Contrary to conventional wisdom, millennials are actually a pretty conservative bunch -- at least when it comes to investing.
A study this week from UBS revealed that millennials, typically defined as those between the ages of 21 and 36, can't stomach much market risk.
The reason: the Great Recession really spooked them.
Not only were millennials scarred from their own personal experiences related to the job market, but they saw their parents' retirement savings and home values plunge, said Emily Pachuta, one of the architects of the study. "This had a significant impact on their mindsets," UBS said in its report.
The report likened the mentality of millennial investors to that of the World War II generation, many of whom came of age during the Great Depression.
"Millennials have kind of a cash-under-the-mattress thinking about saving," Pachuta said. "They feel anxious and fearful of the market."
As a result, millennials are sitting on more cash than any generation, the report found.
"They fully buy into the redefinition of risk as permanent loss," it said.
But this conservative investing philosophy probably isn't doing them any favors. Millennials allocate less than one-third of their portfolios to stocks and hold more than half of their assets in cash.
That kind of strategy is completely counterintuitive to traditional investing advice, which holds that young people should withstand the ups and downs of the market and think longer-term. Millennials arguably need to own more stocks if they actually want to grow their wealth.
For example, a millennial investor who bought a simple exchange-traded fund that tracks the S&P 500 at the beginning of 2013 would have realized a 30 percent return. While that same investment would be down about 4 percent this year, it's still holding onto healthy gains when compared to a year ago.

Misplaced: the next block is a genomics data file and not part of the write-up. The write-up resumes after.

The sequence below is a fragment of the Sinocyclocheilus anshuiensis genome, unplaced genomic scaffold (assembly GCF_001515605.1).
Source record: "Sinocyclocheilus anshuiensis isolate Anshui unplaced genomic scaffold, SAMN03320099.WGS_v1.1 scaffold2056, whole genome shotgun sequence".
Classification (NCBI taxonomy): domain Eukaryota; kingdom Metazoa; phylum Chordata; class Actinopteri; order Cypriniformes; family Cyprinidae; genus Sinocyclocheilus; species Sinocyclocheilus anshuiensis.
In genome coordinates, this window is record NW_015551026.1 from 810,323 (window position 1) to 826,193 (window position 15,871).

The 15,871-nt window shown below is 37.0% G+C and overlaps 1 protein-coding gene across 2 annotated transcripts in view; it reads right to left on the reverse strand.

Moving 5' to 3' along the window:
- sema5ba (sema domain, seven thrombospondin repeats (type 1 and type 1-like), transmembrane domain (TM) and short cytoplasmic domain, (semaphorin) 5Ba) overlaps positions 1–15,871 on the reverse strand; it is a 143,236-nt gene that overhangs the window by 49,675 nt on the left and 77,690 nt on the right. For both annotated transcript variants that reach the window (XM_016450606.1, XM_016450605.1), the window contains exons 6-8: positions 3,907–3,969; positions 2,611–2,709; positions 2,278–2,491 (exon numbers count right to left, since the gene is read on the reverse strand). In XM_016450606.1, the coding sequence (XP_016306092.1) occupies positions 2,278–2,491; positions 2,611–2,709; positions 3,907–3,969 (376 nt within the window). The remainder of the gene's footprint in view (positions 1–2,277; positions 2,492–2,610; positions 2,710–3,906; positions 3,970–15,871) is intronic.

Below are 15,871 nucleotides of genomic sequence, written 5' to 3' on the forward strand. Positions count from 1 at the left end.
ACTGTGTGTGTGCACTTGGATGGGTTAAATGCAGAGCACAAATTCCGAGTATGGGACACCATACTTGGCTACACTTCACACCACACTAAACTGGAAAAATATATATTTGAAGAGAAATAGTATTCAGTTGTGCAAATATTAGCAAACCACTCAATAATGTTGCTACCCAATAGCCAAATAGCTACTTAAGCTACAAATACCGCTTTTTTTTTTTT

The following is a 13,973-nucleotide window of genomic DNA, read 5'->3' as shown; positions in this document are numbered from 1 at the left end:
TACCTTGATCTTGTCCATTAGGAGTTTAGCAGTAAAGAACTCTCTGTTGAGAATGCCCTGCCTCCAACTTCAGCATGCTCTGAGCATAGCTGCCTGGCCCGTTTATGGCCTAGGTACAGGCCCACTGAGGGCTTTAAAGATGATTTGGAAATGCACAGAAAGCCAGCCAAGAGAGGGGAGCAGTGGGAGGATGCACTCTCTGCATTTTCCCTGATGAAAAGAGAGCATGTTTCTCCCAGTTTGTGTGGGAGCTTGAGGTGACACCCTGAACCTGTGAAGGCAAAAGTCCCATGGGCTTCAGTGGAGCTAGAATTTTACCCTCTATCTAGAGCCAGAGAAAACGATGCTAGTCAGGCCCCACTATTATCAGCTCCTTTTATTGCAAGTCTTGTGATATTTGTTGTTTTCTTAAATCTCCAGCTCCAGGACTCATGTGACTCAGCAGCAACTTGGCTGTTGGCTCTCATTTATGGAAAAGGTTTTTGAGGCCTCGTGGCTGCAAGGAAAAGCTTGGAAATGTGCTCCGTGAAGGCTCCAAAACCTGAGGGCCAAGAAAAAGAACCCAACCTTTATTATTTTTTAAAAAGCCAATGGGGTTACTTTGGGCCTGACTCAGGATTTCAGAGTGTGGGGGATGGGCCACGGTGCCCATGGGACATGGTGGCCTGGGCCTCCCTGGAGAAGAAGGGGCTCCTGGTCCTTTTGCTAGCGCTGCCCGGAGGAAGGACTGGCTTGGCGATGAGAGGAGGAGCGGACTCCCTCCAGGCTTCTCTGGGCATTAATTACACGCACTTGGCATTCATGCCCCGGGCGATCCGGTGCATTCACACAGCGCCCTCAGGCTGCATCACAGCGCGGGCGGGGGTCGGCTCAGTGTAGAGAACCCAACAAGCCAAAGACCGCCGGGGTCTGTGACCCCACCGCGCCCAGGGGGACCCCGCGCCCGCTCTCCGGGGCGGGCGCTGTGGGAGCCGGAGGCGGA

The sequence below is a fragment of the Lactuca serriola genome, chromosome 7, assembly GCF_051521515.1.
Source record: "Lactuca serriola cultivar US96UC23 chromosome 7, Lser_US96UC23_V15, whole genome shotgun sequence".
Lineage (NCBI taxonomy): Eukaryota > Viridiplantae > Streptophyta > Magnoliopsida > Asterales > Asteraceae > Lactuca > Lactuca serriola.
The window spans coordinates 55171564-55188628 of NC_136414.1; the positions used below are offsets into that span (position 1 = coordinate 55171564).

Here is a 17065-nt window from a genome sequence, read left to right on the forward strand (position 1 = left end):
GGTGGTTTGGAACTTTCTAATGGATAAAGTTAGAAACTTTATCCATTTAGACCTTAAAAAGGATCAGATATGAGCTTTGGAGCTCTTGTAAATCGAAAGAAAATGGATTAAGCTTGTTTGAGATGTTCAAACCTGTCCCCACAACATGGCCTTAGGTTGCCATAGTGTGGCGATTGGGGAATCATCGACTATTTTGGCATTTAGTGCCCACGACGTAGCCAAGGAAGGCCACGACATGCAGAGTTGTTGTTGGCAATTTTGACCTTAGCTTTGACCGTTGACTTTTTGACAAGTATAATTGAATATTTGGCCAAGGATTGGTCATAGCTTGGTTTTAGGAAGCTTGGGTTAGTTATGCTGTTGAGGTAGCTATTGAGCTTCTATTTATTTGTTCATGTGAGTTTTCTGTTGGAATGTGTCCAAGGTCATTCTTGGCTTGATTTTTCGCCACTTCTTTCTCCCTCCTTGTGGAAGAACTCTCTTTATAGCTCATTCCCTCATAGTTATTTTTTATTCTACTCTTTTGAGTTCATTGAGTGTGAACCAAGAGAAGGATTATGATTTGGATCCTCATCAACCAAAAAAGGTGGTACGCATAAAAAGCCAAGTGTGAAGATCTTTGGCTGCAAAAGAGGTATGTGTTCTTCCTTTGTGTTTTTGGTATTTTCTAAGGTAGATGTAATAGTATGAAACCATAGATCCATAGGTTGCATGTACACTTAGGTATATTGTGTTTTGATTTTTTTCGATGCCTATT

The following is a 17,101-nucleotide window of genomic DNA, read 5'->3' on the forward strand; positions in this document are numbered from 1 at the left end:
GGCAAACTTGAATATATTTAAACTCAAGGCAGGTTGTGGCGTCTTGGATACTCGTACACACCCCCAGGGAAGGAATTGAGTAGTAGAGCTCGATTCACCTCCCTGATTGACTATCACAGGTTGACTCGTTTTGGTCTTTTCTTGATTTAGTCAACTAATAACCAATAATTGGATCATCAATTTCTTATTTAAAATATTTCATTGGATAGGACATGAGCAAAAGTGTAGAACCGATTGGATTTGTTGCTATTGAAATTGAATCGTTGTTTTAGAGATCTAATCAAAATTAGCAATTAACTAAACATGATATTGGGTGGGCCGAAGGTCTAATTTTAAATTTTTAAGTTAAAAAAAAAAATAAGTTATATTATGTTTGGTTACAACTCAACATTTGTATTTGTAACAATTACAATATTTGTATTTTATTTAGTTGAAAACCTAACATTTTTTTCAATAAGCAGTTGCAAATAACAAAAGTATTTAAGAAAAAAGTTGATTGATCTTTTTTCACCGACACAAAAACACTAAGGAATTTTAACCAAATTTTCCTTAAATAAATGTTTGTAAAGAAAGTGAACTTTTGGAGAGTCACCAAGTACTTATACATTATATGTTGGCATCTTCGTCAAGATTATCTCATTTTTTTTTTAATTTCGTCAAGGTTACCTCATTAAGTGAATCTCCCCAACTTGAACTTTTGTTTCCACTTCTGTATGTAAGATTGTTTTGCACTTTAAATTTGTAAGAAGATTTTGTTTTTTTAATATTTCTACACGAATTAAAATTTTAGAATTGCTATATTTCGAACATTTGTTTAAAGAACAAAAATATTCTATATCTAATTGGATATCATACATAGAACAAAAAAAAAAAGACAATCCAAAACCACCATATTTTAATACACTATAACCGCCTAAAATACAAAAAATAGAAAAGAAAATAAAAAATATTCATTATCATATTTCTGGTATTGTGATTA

"There's a need for the basics of investing," said Pachuta. She feels millennials should be educated to realize that cash generates basically no interest, and that by hoarding it they're essentially losing money to inflation.
Non-millennials, in comparison, have 46 percent of their portfolios in stocks and 23 percent in cash, according to UBS.
And for those brave millennials who do invest in stocks, they're not shooting for sky-high returns: 83 percent of those surveyed said they're not trying to outperform the market.
So where are younger investors going for financial advice? Their parents.
And while millennials are tech-savvy and like to do investing research online, ultimately, they want to speak to a professional before making decisions.
"They are looking for a trusted adviser, someone to have a conversation with face-to-face," claimed Pachuta.
The wealth management industry has been slow to embrace millennial investors, but Pachuta said companies are now sensing a big long-term opportunity.
Still, she added that it may be difficult for financial advisors to convince millennials they need to invest more in stocks.
"You can't go into the conversation thinking I'm going to change this person," she said. "This reaction to 2008 is a very emotional one."